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October 19, 2020

“If you aren’t open to Vulnerability, you aren’t able to Love” (& Other Lessons I Learned from Brené Brown).

Nick Bondarev/Pexels

I am late to the Brené Brown party—I know.

I’ve not been living in a hole; I’ve just been elsewhere.

I have seen quotes and passages before; I recognized her name–but that’s as far as it went.

I know–we are years down the line here and many people have already devoured, digested, and debated her books, teachings, and amazing research for all this time, but in some ways, I am glad for my lateness. Because she came to me, just as I needed her the most.

One recent week, I was fully emerged in her research and amazing insights. I have read two books, watched her Ted Talk a zillion times, and watched the Netflix documentary twice. Brené has moved me, changed me, awoken me, and I can wholeheartedly (if you know you know) say, I am a better person for the week I spent with this woman.

Of course, the word of the week for me was—vulnerability. I finally understand what it means to be vulnerable and the importance of this. I also now recognize how wrong I have been (since forever) about my fervent disliking of it.

Fast Company Magazine named Daring Greatly one of the top 10 business books of 2012. I name it the best book of my life.

In it, Brené tells us,

“Vulnerability is not winning or losing; it’s having the courage to show up and be seen when we have no control over the outcome. Vulnerability is not weakness; it’s our greatest measure of courage.”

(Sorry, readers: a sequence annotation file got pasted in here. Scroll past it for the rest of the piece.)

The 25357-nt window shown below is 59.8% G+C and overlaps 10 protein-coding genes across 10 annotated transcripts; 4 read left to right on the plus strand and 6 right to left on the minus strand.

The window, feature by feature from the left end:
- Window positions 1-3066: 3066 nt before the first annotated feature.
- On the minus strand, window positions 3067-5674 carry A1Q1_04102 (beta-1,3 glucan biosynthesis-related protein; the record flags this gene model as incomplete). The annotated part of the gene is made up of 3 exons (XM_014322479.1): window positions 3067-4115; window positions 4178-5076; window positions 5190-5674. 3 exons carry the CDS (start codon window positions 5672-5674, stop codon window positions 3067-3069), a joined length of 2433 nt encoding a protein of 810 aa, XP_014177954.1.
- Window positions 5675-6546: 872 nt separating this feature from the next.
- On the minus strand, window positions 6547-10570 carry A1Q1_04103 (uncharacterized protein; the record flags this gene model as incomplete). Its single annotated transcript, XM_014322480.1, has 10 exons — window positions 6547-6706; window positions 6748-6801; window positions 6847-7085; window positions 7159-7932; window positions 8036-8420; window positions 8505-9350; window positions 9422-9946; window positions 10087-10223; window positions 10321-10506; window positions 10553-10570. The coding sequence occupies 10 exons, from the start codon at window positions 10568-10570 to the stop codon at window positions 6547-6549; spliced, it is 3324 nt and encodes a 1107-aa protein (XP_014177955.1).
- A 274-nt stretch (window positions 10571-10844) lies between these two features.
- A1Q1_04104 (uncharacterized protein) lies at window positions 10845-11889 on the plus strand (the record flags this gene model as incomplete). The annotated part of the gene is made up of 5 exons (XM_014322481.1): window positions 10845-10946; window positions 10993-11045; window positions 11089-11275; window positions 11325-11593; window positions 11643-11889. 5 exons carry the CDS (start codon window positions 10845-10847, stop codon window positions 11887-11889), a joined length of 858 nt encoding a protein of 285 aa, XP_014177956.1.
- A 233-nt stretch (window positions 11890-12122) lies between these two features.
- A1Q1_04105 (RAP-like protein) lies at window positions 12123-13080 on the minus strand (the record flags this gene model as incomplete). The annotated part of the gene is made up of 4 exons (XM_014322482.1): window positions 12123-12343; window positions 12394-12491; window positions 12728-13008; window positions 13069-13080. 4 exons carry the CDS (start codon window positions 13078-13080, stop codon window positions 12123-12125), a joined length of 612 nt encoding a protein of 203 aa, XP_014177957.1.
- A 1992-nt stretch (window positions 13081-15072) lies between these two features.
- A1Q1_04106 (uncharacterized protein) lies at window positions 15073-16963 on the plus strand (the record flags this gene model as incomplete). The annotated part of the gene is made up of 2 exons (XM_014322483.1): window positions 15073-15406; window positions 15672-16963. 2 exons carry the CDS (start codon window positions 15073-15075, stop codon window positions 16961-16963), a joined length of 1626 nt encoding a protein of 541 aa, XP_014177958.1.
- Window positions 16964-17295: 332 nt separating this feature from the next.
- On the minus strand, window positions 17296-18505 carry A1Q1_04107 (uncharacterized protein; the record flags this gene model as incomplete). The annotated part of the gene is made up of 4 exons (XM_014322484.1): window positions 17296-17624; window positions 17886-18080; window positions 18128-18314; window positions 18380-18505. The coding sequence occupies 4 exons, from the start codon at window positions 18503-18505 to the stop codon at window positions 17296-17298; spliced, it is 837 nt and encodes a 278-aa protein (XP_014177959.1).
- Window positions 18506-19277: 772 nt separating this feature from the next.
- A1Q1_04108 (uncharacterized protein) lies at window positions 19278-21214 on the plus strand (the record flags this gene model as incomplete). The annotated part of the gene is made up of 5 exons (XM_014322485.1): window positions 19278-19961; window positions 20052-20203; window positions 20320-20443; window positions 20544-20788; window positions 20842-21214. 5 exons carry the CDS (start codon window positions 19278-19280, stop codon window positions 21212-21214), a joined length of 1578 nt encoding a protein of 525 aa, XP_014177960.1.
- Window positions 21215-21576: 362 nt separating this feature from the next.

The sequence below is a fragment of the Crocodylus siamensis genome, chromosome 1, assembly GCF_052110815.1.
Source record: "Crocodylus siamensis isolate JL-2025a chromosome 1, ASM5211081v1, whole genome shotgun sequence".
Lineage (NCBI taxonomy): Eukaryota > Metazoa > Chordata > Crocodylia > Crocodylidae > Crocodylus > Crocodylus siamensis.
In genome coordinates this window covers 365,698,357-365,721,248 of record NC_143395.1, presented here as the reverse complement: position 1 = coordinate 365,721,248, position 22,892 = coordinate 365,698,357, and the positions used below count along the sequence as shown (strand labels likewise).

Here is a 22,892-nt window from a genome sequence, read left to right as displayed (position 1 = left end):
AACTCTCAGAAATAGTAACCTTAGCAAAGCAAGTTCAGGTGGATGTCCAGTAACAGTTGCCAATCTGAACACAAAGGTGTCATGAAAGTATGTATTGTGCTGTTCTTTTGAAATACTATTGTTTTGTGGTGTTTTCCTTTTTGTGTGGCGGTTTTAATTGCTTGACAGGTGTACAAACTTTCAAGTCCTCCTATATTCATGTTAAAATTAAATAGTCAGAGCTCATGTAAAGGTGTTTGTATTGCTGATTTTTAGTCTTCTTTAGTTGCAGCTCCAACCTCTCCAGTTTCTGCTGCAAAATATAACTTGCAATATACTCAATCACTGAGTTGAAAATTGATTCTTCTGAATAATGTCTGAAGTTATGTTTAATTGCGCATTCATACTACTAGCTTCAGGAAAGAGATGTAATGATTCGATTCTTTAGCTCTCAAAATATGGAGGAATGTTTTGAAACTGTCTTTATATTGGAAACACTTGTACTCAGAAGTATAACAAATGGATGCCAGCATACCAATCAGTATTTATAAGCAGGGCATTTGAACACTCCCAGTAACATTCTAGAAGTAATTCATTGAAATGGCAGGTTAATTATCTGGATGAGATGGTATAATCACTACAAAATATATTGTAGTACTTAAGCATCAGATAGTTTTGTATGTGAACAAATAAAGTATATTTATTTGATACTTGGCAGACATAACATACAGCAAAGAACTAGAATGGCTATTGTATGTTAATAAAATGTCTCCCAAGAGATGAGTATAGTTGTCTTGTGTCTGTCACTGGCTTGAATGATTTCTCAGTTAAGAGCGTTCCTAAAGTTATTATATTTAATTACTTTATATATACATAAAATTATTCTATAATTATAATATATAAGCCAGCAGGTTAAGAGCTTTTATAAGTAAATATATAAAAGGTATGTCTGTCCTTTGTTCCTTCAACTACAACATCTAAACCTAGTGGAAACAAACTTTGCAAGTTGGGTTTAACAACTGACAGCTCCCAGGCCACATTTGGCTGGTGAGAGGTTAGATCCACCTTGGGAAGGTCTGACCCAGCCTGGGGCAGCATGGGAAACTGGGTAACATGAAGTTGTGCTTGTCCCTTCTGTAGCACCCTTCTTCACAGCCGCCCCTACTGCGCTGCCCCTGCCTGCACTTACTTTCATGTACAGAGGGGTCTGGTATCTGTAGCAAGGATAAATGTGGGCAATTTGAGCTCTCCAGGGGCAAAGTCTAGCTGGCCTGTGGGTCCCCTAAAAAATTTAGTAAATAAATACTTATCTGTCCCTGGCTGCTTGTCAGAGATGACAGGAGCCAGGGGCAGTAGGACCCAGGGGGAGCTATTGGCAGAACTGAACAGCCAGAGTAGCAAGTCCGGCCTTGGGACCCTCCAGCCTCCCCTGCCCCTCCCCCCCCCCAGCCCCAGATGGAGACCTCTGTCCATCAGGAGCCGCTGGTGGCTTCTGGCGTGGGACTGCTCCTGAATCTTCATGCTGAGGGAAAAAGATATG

“People who wade into discomfort and vulnerability and tell the truth about their stories are the real badasses.”

I am (ahem, was) a self-confessed basher of vulnerability. I disliked it in others, it made me hugely uncomfortable when displayed, and when I experienced it, it always came with a serving of self-shame. I saw it as weakness. It was not who I was or who I wanted to be.

This year, I have been at my most vulnerable. I have battled my vulnerability daily; I have felt overwhelmed by it, frustrated by it, disgusted by it. I have told myself to “man up” repeatedly, and yet, I still faced it daily.

It was there and I was looking it in the eye every day willing it to go away. I wanted to be strong, independent, and be able to handle all life’s sh*t like a boss—alone. That was strength, right?

Not only have I completely changed my views, I have been transformed.

These lessons, taught by Brené’s 12 years of groundbreaking research are ones that should be taught in schools. I truly believe we would be better off for it—as friends, employers, colleagues, partners, and most importantly (for me), as parents.

The University of Houston research professor was interviewed in 2013 by Forbes magazine. When asked about how society supports people who show vulnerability, she had this to say:

“The difficult thing is that vulnerability is the first thing I look for in you and the last thing I’m willing to show you. In you, it’s courage and daring. In me, it’s weakness.

This is where shame comes into play. Vulnerability is about showing up and being seen. It’s tough to do that when we’re terrified about what people might see or think. When we’re fueled by the fear of what other people think or that gremlin that’s constantly whispering, ‘You’re not good enough’ in our ear, it’s tough to show up. We end up hustling for our worthiness rather than standing in it.

When we’ve attached our self-worth to what we produce or earn, being real gets dicey.